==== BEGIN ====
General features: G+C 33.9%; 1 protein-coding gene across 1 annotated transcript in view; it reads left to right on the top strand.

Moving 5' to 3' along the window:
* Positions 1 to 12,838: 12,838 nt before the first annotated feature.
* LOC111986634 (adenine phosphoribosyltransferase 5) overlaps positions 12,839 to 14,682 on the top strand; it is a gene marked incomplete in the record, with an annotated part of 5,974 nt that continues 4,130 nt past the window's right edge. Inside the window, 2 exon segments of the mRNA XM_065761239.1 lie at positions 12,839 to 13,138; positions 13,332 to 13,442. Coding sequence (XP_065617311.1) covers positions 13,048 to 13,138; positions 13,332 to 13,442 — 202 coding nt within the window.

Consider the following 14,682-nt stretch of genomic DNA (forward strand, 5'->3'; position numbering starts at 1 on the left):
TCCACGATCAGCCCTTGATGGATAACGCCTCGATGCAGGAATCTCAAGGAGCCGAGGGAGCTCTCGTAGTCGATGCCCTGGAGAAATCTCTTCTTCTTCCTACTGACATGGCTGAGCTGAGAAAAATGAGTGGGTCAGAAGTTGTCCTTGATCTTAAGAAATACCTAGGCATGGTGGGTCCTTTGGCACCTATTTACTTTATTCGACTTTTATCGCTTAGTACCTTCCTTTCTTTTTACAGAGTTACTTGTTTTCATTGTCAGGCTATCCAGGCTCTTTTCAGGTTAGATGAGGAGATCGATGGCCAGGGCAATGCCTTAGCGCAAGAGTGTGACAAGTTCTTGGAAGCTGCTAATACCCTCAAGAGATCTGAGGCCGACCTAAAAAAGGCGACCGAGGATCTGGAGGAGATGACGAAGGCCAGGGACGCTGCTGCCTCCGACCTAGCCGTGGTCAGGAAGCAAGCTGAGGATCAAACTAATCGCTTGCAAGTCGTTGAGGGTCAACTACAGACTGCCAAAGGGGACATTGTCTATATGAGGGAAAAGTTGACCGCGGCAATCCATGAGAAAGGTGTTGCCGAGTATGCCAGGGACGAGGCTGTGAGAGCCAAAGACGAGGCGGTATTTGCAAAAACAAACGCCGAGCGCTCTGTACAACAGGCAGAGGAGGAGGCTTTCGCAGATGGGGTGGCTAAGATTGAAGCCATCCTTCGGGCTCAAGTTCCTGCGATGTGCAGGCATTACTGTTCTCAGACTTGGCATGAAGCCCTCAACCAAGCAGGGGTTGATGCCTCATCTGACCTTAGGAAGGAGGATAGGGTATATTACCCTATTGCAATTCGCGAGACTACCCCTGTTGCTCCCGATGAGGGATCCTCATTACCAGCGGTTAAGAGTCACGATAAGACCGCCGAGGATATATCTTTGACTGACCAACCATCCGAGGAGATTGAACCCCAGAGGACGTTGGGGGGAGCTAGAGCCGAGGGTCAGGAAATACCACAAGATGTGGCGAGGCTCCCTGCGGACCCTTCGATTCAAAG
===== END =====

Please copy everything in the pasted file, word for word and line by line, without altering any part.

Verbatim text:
General features: G+C 33.9%; 1 protein-coding gene across 1 annotated transcript in view; it reads left to right on the top strand.

Moving 5' to 3' along the window:
* Positions 1 to 12,838: 12,838 nt before the first annotated feature.
* LOC111986634 (adenine phosphoribosyltransferase 5) overlaps positions 12,839 to 14,682 on the top strand; it is a gene marked incomplete in the record, with an annotated part of 5,974 nt that continues 4,130 nt past the window's right edge. Inside the window, 2 exon segments of the mRNA XM_065761239.1 lie at positions 12,839 to 13,138; positions 13,332 to 13,442. Coding sequence (XP_065617311.1) covers positions 13,048 to 13,138; positions 13,332 to 13,442 — 202 coding nt within the window.

Consider the following 14,682-nt stretch of genomic DNA (forward strand, 5'->3'; position numbering starts at 1 on the left):
TCCACGATCAGCCCTTGATGGATAACGCCTCGATGCAGGAATCTCAAGGAGCCGAGGGAGCTCTCGTAGTCGATGCCCTGGAGAAATCTCTTCTTCTTCCTACTGACATGGCTGAGCTGAGAAAAATGAGTGGGTCAGAAGTTGTCCTTGATCTTAAGAAATACCTAGGCATGGTGGGTCCTTTGGCACCTATTTACTTTATTCGACTTTTATCGCTTAGTACCTTCCTTTCTTTTTACAGAGTTACTTGTTTTCATTGTCAGGCTATCCAGGCTCTTTTCAGGTTAGATGAGGAGATCGATGGCCAGGGCAATGCCTTAGCGCAAGAGTGTGACAAGTTCTTGGAAGCTGCTAATACCCTCAAGAGATCTGAGGCCGACCTAAAAAAGGCGACCGAGGATCTGGAGGAGATGACGAAGGCCAGGGACGCTGCTGCCTCCGACCTAGCCGTGGTCAGGAAGCAAGCTGAGGATCAAACTAATCGCTTGCAAGTCGTTGAGGGTCAACTACAGACTGCCAAAGGGGACATTGTCTATATGAGGGAAAAGTTGACCGCGGCAATCCATGAGAAAGGTGTTGCCGAGTATGCCAGGGACGAGGCTGTGAGAGCCAAAGACGAGGCGGTATTTGCAAAAACAAACGCCGAGCGCTCTGTACAACAGGCAGAGGAGGAGGCTTTCGCAGATGGGGTGGCTAAGATTGAAGCCATCCTTCGGGCTCAAGTTCCTGCGATGTGCAGGCATTACTGTTCTCAGACTTGGCATGAAGCCCTCAACCAAGCAGGGGTTGATGCCTCATCTGACCTTAGGAAGGAGGATAGGGTATATTACCCTATTGCAATTCGCGAGACTACCCCTGTTGCTCCCGATGAGGGATCCTCATTACCAGCGGTTAAGAGTCACGATAAGACCGCCGAGGATATATCTTTGACTGACCAACCATCCGAGGAGATTGAACCCCAGAGGACGTTGGGGGGAGCTAGAGCCGAGGGTCAGGAAATACCACAAGATGTGGCGAGGCTCCCTGCGGACCCTTCGATTCAAAG